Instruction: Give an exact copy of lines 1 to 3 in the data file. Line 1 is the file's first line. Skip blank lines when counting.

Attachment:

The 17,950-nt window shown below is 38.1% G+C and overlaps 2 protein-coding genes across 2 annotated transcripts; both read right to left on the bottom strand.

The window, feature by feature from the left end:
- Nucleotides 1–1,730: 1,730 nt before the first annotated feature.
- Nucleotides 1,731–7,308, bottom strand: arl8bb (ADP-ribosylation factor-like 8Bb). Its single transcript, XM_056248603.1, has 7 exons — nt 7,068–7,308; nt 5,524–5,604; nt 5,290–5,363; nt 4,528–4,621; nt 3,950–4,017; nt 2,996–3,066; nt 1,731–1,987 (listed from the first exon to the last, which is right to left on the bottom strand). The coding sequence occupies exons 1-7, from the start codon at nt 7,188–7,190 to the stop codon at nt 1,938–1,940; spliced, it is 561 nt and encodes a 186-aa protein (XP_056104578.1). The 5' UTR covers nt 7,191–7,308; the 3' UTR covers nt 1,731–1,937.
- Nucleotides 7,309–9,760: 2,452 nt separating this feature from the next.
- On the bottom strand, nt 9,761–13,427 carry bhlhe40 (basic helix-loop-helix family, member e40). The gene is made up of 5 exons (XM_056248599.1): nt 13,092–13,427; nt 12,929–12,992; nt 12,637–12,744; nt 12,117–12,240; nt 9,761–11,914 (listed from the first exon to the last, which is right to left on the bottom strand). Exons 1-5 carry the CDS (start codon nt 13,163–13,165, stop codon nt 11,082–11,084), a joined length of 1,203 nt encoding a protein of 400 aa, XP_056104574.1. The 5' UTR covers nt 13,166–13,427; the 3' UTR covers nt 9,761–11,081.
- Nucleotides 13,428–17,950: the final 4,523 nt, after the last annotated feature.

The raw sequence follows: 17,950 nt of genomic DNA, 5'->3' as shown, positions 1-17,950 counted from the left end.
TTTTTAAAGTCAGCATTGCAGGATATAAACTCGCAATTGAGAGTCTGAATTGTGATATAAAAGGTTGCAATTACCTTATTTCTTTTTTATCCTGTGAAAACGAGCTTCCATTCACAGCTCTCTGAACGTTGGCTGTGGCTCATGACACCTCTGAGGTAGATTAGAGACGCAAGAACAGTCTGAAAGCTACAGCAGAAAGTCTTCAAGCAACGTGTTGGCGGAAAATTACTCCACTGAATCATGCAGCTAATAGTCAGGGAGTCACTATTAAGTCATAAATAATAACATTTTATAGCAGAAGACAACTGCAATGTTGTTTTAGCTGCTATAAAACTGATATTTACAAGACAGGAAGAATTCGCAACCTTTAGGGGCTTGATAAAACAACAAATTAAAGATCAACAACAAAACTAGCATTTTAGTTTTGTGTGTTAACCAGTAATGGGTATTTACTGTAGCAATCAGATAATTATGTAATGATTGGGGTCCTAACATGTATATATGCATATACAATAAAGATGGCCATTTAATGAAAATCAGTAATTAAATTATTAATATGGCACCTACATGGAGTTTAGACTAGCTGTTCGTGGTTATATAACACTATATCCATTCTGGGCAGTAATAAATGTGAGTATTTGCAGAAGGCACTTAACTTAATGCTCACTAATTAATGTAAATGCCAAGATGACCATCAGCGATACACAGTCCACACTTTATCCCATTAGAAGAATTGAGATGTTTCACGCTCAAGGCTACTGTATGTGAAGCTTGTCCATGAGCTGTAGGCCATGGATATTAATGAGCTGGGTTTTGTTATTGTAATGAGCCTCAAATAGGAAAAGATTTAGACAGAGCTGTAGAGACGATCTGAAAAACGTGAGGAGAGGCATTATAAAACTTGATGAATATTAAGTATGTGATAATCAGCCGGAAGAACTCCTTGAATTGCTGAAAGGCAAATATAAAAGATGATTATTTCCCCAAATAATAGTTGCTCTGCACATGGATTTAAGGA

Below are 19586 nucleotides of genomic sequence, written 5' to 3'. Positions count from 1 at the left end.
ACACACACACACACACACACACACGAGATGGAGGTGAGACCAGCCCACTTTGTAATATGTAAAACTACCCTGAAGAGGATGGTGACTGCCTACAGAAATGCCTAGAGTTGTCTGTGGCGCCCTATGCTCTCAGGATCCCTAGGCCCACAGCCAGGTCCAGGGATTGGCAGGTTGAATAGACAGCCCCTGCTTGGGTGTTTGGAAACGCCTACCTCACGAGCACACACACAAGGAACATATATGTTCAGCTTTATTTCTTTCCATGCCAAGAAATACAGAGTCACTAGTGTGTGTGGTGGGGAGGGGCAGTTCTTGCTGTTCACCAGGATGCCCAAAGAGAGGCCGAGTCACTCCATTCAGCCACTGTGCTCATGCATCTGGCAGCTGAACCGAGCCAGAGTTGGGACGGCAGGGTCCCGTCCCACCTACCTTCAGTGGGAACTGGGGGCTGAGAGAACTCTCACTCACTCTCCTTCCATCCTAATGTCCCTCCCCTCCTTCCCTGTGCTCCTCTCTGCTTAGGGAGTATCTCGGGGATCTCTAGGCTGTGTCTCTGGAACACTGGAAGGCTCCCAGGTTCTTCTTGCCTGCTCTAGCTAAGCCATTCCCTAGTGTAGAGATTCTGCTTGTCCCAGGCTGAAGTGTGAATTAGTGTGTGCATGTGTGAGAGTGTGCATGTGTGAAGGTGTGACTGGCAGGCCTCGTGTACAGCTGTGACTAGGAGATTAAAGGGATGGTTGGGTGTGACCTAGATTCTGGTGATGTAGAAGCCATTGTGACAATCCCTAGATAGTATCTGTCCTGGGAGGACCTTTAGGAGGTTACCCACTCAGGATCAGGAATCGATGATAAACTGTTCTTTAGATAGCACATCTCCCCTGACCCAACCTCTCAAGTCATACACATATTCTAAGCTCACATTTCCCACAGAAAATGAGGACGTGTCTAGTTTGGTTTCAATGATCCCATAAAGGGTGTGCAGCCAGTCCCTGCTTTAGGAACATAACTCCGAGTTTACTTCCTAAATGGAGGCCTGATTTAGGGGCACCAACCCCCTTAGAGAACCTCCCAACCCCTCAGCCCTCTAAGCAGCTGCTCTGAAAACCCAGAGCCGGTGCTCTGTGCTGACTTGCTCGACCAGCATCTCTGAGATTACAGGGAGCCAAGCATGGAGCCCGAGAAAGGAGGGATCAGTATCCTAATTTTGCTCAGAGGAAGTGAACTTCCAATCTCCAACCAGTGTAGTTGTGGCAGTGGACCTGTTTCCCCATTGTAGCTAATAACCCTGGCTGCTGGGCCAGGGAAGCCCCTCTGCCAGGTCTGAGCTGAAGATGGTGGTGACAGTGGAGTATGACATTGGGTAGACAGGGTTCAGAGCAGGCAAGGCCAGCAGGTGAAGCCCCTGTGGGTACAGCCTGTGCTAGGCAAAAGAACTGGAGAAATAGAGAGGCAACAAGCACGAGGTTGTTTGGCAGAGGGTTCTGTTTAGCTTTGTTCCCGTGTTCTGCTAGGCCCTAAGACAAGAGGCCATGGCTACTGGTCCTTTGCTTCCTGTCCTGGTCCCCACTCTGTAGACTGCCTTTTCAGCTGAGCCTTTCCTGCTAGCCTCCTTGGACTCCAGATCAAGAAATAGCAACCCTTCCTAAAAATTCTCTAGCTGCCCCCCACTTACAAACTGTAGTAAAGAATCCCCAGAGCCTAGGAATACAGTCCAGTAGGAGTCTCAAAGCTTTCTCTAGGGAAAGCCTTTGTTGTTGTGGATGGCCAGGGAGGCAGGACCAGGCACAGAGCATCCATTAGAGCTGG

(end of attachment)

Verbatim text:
The 17,950-nt window shown below is 38.1% G+C and overlaps 2 protein-coding genes across 2 annotated transcripts; both read right to left on the bottom strand.

The window, feature by feature from the left end:
- Nucleotides 1–1,730: 1,730 nt before the first annotated feature.